Today in labor history: “Salt of the Earth” strike begins

Today in labor history in 1950 the “Salt of the Earth” strike began by the mostly Mexican American members of Mine, Mill and Smelter Workers Union Local 890 in Bayard, N.M. Strikers’ wives walked picket lines for seven months when the men were enjoined during the 14-month strike against the New Jersey Zinc subsidiary, Empire Zinc. The classic film, “Salt of the Earth,” is based on this strike.

The movie highlights the Mexican American miners’ demand for wage parity with white miners, and to be treated with dignity by bosses. At the same time, the movie presents the issues confronting Mexican American women with its focus on the miners’ wives.

The film was written, directed and produced by members of the original “Hollywood Ten,” who were blacklisted for their refusal to cooperate with the government witch hunts against the left and communists. The entire cast is made up of miners and their families, except for a few professionals like Rosaura Revueltas and Will Geer. A great movie, see it!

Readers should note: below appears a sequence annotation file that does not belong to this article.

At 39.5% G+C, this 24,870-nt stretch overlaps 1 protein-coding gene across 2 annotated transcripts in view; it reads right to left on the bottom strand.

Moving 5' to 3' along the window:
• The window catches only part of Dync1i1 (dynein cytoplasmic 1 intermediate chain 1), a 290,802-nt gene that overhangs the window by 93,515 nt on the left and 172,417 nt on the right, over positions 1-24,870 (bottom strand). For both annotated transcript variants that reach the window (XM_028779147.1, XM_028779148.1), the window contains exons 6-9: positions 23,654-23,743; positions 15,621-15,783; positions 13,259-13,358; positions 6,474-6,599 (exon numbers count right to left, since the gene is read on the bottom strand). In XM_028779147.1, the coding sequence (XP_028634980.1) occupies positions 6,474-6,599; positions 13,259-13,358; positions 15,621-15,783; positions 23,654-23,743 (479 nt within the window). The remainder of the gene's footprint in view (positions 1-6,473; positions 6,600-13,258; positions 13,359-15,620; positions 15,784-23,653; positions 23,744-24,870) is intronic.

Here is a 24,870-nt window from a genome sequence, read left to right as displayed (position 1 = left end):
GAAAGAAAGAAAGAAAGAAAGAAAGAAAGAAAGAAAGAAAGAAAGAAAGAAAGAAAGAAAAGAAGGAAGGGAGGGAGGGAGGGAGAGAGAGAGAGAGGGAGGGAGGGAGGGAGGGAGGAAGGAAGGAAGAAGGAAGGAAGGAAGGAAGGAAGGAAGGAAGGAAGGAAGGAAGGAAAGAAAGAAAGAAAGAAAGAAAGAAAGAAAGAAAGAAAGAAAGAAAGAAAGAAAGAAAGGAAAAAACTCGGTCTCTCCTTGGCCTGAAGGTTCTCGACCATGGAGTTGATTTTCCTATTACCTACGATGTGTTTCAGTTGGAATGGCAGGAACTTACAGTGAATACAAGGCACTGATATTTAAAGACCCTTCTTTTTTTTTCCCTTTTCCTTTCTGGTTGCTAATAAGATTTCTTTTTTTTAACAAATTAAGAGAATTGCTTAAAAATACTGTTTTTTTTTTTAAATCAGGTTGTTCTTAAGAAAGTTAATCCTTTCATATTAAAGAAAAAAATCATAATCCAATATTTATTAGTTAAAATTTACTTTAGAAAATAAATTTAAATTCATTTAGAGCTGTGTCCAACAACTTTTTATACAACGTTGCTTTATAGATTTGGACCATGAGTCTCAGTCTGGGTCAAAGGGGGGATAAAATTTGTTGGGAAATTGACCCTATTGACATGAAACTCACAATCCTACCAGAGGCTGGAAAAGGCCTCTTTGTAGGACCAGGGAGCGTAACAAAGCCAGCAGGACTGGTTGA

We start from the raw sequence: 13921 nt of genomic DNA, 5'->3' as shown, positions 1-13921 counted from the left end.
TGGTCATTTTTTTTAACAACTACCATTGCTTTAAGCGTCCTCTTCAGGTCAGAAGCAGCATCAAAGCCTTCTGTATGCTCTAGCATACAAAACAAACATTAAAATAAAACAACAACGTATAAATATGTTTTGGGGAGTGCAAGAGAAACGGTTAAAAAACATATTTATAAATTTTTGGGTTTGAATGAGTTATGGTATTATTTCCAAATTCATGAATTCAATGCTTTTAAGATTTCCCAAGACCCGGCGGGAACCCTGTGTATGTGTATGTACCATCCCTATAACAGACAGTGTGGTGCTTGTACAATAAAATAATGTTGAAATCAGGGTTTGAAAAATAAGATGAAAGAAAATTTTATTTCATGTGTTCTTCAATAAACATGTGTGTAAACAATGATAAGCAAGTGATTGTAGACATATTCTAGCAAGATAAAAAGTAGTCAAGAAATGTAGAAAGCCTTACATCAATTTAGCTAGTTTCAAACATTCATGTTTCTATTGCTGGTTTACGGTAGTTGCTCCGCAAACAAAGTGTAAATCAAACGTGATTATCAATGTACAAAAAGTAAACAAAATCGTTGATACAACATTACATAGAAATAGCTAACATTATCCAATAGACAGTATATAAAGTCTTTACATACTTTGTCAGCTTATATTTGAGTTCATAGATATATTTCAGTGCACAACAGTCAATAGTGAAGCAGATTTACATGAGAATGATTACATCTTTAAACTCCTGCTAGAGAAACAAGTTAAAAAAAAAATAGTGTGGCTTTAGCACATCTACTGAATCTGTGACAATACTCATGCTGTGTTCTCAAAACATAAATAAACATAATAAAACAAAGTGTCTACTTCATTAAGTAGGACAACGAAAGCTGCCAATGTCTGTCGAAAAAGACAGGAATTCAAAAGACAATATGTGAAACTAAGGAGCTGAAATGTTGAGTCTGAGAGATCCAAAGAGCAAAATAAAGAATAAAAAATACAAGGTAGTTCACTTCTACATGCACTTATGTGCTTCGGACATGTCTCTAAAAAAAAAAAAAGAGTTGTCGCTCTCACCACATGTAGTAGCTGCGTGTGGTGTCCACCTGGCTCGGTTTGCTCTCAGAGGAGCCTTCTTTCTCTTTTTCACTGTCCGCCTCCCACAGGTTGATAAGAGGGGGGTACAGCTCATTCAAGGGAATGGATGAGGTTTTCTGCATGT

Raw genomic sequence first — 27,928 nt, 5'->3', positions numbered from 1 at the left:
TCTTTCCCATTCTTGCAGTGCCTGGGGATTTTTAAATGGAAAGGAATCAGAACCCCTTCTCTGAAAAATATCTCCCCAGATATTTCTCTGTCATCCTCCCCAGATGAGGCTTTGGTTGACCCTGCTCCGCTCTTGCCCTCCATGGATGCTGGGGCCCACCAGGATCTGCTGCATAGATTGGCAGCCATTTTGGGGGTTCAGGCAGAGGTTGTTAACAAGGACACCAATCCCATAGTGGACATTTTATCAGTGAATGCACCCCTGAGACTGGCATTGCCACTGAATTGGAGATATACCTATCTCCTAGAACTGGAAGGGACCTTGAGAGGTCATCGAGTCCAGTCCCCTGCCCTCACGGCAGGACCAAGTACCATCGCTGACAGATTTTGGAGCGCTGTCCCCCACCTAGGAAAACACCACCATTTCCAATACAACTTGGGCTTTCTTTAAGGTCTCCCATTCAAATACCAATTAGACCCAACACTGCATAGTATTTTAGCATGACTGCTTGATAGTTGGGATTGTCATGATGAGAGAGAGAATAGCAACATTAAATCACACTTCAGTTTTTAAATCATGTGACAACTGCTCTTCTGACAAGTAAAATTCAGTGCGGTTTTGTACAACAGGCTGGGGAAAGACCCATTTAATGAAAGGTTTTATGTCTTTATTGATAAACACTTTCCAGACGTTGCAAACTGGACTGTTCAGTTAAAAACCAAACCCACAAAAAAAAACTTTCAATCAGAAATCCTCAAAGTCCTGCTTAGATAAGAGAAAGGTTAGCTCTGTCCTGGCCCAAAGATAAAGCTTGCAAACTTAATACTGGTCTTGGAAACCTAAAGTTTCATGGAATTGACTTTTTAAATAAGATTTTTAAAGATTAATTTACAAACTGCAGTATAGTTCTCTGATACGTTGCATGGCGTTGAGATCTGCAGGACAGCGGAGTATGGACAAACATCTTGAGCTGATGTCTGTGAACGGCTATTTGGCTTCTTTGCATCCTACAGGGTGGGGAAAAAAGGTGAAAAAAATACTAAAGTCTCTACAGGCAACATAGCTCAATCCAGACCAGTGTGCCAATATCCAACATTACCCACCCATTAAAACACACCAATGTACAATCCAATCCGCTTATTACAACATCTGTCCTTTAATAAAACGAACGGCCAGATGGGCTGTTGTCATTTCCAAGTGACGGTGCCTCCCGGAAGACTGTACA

Special to People’s World
Special to People’s World

People’s World is a voice for progressive change and socialism in the United States. It provides news and analysis of, by, and for the labor and democratic movements to our readers across the country and around the world. People’s World traces its lineage to the Daily Worker newspaper, founded by communists, socialists, union members, and other activists in Chicago in 1924.